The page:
Followup with PayPal on my issue with shipping to a Taiwanese address

PayPal customer service (@AskPayPal) and I had a conversation this morning via direct messages on Twitter. I appreciate their prompt response.

They looked into the issue where the Taiwanese address I gave them was passed on to the seller with “Province of China” appended. They will forward it on to the software engineers behind the scenes. It’s not a high priority, but will get looked at in time. They can’t tell me when it will be fixed, but encourage me to continue sending packages to Taiwan through PayPal and to let them know if it happens again. (see below for a transcript)

As far as I can remember, this is only the second time I’ve used PayPal as the middleman between me and a seller who was shipping to Taiwan. Given how little I shop, it’s unlikely that I will send anything to Taiwan in the near future.

Here’s where you come in: Next time you order something bound for Taiwan and pay using PayPal, check carefully to see if the address on the package when you receive it is the same as what you gave them. Particularly if “Province of China” has been added. If it has, let them know. If this is pervasive, it is NOT a low priority issue.

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Transcript:
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End quote from merchant, back to my words. (Character limitations on Twitter direct messages make this a less than ideal medium, but it’s much, much better than silence)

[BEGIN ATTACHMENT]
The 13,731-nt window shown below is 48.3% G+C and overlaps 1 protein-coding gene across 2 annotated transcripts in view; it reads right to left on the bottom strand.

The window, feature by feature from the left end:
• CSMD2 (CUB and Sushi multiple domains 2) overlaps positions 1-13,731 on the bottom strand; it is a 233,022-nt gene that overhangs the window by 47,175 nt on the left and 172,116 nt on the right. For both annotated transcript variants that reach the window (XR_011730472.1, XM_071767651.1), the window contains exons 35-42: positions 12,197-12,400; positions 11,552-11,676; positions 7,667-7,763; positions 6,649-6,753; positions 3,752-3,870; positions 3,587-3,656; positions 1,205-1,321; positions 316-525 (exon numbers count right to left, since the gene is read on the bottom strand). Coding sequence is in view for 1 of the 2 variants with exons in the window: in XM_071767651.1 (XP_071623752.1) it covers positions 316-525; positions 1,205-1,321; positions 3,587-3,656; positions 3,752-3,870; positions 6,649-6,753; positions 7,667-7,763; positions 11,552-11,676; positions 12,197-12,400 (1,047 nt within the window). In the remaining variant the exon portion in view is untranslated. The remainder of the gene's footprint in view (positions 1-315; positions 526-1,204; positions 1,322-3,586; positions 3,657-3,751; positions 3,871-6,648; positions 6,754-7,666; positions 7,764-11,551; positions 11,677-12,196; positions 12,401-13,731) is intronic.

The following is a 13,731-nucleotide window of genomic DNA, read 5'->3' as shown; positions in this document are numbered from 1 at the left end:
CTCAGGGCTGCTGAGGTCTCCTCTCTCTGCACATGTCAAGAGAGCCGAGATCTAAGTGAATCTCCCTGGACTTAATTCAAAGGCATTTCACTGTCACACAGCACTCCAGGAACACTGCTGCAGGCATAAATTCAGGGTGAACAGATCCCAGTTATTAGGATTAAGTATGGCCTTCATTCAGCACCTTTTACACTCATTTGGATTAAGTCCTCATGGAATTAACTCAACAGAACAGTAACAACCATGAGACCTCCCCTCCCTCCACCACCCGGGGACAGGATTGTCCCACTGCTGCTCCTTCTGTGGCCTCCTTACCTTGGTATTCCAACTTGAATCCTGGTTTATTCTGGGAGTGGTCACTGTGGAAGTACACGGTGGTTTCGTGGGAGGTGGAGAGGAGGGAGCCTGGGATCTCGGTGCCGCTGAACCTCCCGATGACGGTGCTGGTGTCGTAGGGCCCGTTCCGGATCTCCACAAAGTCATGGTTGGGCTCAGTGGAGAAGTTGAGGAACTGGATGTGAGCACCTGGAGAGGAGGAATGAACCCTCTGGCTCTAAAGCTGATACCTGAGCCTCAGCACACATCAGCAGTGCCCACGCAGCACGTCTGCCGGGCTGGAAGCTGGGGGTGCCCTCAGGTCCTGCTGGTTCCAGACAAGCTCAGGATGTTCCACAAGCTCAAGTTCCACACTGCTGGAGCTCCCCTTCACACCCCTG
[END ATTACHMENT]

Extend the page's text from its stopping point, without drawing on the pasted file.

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2 thoughts on “Followup with PayPal on my issue with shipping to a Taiwanese address

  1. I went through this with the people who run the Common Application a few years ago; they also use the ISO drop-down/auto-fill menu. My argument was that Taiwanese kids who are paying good money to apply to American colleges through their system should not have to deny their own nationality. They were very kind and responsive, and even had a board meeting about it, but ultimately decided to continue using the ISO form :( I think it’s more a matter of convenience, than anything else – using a different form would have required re-doing their website, etc. Who is behind the ISO, though? That I have never been able to figure out. And why are they so intent on promoting a pro-PRC political agenda?

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